This research investigates the impact of perspective-taking on a majority group’s support for government action to help a minority group. Data among a sample of Indonesian Muslims (N = 380), representing a religious majority group in Indonesia, showed that perspective-taking was a strong positive predictor of Muslims’ support for government action to help Christian minority. Relative Muslim prototypicality vis-à-vis Christians depressed perspective-taking. Contrariwise, inclusive victimhood reflecting a perception that Muslims are equally afflicted relative to Christians in intergroup conflicts, involving both groups, promoted perspective-taking. Relative Muslim prototypicality was augmented by the extent to which this majority group glorified Islam and was motivated to protect Islamic power. However, inclusive victimhood instead attenuated relative Muslim prototypicality. These findings suggest the importance of enhancing inclusive victimhood, given its impact in promoting perspective-taking which is beneficial to the majority’s support for minority helping.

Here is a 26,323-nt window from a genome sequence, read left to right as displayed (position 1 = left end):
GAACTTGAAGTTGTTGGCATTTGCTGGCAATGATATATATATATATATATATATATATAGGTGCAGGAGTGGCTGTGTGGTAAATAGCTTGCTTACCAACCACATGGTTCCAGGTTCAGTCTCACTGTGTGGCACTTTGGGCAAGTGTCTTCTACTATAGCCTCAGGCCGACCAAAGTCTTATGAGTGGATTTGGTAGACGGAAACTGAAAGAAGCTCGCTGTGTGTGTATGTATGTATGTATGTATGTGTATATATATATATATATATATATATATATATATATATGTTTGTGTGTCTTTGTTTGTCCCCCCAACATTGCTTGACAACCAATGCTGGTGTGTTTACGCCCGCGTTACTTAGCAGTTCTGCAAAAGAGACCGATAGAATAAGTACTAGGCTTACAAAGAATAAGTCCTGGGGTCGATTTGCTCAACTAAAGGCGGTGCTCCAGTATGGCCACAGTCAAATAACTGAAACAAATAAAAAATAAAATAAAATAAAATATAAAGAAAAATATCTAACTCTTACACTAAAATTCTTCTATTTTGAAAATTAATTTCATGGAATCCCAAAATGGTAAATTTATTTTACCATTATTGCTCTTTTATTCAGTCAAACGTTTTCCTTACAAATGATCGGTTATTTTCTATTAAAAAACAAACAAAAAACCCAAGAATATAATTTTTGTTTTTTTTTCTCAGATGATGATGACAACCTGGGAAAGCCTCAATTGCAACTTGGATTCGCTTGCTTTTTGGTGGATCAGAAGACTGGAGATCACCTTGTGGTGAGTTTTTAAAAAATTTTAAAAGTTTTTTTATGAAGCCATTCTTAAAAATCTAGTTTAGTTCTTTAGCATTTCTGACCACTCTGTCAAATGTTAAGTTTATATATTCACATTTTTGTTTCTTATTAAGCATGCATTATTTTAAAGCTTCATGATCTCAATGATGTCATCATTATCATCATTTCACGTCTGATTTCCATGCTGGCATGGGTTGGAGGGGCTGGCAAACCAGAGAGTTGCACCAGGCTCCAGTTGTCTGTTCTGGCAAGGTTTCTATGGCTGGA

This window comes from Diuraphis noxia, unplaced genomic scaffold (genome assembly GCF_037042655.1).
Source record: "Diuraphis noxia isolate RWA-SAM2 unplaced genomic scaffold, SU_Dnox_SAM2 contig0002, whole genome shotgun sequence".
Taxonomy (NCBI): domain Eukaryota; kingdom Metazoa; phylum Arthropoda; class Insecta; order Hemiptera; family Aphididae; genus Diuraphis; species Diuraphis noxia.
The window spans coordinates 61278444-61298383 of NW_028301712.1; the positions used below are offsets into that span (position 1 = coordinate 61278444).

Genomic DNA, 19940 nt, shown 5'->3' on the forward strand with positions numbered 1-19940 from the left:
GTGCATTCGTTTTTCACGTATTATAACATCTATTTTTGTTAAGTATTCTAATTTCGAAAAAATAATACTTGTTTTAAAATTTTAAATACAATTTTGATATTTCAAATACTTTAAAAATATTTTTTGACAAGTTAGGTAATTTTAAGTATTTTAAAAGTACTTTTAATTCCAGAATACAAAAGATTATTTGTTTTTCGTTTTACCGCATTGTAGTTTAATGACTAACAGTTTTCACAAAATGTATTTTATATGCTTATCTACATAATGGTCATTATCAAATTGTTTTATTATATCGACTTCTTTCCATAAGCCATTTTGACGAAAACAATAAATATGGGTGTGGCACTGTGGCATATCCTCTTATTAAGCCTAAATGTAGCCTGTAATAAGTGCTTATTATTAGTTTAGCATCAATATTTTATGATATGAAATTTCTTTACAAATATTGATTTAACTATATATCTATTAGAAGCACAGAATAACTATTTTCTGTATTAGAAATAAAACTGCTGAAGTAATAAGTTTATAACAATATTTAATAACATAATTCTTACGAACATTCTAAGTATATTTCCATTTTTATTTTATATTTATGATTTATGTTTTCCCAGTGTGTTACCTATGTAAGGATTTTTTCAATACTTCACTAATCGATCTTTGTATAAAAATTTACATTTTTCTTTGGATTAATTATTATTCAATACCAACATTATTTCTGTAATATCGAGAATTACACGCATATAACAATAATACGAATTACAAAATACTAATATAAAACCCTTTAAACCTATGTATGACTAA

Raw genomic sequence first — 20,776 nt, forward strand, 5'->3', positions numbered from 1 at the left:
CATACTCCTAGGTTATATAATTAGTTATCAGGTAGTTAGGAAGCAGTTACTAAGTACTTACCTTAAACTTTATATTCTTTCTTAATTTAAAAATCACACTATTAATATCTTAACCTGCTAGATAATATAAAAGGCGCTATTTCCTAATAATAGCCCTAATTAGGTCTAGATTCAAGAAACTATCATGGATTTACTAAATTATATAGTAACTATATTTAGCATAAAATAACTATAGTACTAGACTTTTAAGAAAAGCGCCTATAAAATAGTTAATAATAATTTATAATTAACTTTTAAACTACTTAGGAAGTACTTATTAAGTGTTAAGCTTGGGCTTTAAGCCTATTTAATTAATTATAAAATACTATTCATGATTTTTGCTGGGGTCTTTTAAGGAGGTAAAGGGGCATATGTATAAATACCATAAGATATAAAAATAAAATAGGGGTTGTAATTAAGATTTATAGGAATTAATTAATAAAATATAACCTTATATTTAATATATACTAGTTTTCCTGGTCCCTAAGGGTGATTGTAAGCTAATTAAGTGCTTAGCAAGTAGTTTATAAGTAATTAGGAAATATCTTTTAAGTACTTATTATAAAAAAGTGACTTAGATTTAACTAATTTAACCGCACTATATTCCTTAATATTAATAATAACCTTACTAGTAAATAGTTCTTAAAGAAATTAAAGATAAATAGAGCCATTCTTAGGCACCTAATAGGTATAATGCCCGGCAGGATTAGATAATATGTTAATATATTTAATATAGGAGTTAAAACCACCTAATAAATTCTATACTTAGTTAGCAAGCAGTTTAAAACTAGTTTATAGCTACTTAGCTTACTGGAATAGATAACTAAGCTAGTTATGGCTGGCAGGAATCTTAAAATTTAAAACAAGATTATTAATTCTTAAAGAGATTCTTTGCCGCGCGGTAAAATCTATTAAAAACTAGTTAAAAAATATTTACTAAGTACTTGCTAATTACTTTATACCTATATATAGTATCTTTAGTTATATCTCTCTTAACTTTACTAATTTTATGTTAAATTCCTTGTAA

- inority helping, perspective-taking, relative Muslim prototypicality, inclusive victimhood, Islamic glorification